teachers’ pedagogy and assessment in children’s language and
literacy learning. Yet, they do not expand a further recommen-
dation to educational policy makers when associating mandated
tests emphasized by NCLB to factors causing children’s prob-
lems. To further illustrate, the authors did provide teachers with
specific ways to design appropriate curricula and assess chil-
dren’s learning outcomes. How educational policy makers deal
with present problems caused by the standardized testing policy
and formulate better policies to help children, nevertheless,
could have been expanded in order to strengthen and advocate
for authors’ statement, such as the NCLB legislation reduces
children’s literacy learning to “a list of skills to be tested” only
(p. 113).
To make this book more readable and even compelling,
attracting a broader audience, the delivery of the material can
be improved. First of all, the approach adopted for the exposi-
tion of issues and themes in this book easily confuses readers.
Instead of specifically separating examples, research, pedago-
gies, and discussion into different sections of each chapter, the
authors integrate all subjects into the same section, which in-
creases readers’ difficulty in reading. Even the lack of solid
organization in writing every section results in repeated discus-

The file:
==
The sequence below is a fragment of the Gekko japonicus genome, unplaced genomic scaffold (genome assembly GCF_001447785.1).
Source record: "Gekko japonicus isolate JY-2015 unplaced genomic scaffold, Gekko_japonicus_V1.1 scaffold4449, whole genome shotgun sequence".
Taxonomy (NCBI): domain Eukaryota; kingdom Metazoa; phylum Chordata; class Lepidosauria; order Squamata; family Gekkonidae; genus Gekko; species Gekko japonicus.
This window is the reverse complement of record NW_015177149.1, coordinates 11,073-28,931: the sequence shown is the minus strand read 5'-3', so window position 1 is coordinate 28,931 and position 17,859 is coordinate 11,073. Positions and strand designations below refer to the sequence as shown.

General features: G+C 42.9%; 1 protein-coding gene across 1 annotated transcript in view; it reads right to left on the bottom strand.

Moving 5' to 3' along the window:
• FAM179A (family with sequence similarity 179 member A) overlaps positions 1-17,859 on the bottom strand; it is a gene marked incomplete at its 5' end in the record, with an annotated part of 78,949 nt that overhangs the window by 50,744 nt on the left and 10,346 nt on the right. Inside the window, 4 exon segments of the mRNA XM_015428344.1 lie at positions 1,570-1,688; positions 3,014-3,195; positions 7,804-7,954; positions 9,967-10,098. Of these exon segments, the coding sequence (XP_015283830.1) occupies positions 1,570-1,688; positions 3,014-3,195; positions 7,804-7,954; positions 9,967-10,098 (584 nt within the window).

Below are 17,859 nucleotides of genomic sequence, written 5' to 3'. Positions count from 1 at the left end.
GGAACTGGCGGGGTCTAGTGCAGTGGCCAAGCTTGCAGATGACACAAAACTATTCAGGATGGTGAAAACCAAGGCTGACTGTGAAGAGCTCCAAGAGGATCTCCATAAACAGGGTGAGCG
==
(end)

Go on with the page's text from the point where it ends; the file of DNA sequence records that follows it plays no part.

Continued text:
sion on several perspectives. It is obvious that a well-organized
approach for exposition is needed, which will interest more
readers, thus enhancing the readership.
Another recommendation to improve this book is the ar-
rangement of chapters. Examples and discussions are presented
throughout first five chapters, followed by the chapter six dis-
cussing key problems and the chapter seven concluding this
book with a summary. However, considering better understand-
ing for audiences, the authors can delineate key problems in the
first chapter, which appropriately structures the information in a
way that makes audiences understandable easily through the
guidance of the problem statement that describes the central
theme of this book and persuades audiences to the further read-
This book contributes to the field of education in the areas of
early literacy, dialect diversity, and bilingual education in gen-
eral, even if some drawbacks exist. This book, indeed, appro-
priately helps early childhood educators to recognize the diver-
sity in today’s diverse classrooms. Providing beneficial exam-
ples, this book encourages teachers to navigate the endless
network that integrates child-centered classroom activities into
flexible curricula. Needless to say, teachers will gain a pano-
rama of knowledge regarding young children’s problems in
processes of improving literacy. Also, they can create in chil-
dren a more effective, practical pedagogy that will empower
young children to have great progress in the stage of early
childhood. Still, uncovering the impact of NCLB on children’s
assessment and teachers’ curriculum design, this book serves as
a significant resource that promises to become an invaluable
treasure in early childhood education, and renders readers to
rethink young children’s literacy instruction. Overall impact of
this book is positive, influential, and worthy of being recom-
mended to teachers and educators facing today’s diverse learn-
Genishi, C., & Dyson, A. H. (2009). Children, language, and literacy:
diverse learners in diverse times. New York, NY: Teachers College
Copyright © 2013 SciRes. 53